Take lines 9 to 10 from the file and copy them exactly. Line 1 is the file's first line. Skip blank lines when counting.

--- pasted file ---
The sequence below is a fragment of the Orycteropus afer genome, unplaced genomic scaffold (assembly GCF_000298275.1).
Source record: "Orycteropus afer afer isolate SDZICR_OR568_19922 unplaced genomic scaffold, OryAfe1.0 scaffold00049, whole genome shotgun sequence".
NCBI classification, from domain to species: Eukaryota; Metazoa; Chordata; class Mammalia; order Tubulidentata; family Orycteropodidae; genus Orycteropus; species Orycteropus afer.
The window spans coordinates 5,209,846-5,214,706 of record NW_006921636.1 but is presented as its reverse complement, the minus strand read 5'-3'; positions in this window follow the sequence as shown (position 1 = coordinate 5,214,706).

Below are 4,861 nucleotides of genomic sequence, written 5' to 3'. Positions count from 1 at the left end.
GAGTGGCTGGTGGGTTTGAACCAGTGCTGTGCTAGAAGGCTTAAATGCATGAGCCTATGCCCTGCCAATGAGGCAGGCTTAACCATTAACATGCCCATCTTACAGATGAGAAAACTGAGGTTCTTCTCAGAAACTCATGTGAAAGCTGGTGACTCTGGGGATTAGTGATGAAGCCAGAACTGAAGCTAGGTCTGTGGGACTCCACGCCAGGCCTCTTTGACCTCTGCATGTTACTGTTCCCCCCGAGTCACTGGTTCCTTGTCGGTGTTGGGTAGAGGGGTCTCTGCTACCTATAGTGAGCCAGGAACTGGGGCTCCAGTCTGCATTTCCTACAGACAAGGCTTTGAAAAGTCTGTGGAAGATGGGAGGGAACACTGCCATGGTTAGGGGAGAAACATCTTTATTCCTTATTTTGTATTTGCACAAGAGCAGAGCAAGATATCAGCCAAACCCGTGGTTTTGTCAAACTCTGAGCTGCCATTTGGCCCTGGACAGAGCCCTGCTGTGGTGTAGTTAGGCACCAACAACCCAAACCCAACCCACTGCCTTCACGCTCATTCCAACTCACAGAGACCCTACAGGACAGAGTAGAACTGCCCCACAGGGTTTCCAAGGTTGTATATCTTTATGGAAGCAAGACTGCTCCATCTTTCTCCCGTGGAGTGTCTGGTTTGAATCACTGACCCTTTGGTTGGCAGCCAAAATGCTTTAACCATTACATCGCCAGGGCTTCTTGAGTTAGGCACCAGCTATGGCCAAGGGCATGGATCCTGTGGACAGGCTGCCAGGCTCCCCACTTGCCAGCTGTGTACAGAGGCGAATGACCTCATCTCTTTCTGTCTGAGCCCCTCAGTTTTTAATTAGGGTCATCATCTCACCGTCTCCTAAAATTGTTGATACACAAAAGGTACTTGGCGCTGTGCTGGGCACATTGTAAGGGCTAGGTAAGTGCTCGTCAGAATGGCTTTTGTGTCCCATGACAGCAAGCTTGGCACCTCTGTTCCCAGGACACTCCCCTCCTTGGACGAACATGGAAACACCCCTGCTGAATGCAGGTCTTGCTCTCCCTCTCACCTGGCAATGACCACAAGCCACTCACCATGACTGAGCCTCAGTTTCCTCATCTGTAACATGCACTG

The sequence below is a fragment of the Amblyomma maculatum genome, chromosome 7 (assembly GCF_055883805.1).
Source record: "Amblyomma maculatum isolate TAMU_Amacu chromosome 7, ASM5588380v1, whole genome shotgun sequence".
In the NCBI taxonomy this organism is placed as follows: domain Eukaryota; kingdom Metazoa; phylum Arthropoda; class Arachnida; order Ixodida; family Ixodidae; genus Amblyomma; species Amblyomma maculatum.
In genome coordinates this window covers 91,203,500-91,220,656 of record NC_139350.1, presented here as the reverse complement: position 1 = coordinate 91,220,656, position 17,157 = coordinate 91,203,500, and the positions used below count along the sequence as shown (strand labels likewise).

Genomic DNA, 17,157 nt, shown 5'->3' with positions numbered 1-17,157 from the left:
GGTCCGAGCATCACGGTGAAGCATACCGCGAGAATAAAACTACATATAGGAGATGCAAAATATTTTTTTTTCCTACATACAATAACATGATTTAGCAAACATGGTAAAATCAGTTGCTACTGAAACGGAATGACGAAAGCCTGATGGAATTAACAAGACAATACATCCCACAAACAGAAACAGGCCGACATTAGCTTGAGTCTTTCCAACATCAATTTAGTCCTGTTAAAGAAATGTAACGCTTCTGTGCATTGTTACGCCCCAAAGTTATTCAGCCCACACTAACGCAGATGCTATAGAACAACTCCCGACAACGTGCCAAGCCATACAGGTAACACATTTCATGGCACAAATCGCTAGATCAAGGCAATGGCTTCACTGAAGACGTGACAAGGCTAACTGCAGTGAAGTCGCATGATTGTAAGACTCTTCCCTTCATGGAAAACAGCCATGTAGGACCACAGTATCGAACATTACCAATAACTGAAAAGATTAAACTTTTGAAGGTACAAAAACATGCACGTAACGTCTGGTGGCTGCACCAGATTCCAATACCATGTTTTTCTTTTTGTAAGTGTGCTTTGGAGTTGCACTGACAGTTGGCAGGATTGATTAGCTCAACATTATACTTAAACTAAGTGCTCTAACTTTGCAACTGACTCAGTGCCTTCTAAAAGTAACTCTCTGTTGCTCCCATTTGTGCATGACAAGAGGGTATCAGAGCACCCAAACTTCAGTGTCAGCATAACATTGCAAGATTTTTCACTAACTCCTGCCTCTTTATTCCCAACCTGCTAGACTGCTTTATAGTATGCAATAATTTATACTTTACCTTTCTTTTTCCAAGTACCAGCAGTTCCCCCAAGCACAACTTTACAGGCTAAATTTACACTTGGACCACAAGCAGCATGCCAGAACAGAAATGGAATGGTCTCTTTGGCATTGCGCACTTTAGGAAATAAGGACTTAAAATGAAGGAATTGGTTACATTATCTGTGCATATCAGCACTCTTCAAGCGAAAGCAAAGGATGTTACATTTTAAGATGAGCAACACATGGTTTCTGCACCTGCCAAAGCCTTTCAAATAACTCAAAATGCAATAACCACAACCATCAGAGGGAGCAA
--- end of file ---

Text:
In the NCBI taxonomy this organism is placed as follows: domain Eukaryota; kingdom Metazoa; phylum Arthropoda; class Arachnida; order Ixodida; family Ixodidae; genus Amblyomma; species Amblyomma maculatum.
In genome coordinates this window covers 91,203,500-91,220,656 of record NC_139350.1, presented here as the reverse complement: position 1 = coordinate 91,220,656, position 17,157 = coordinate 91,203,500, and the positions used below count along the sequence as shown (strand labels likewise).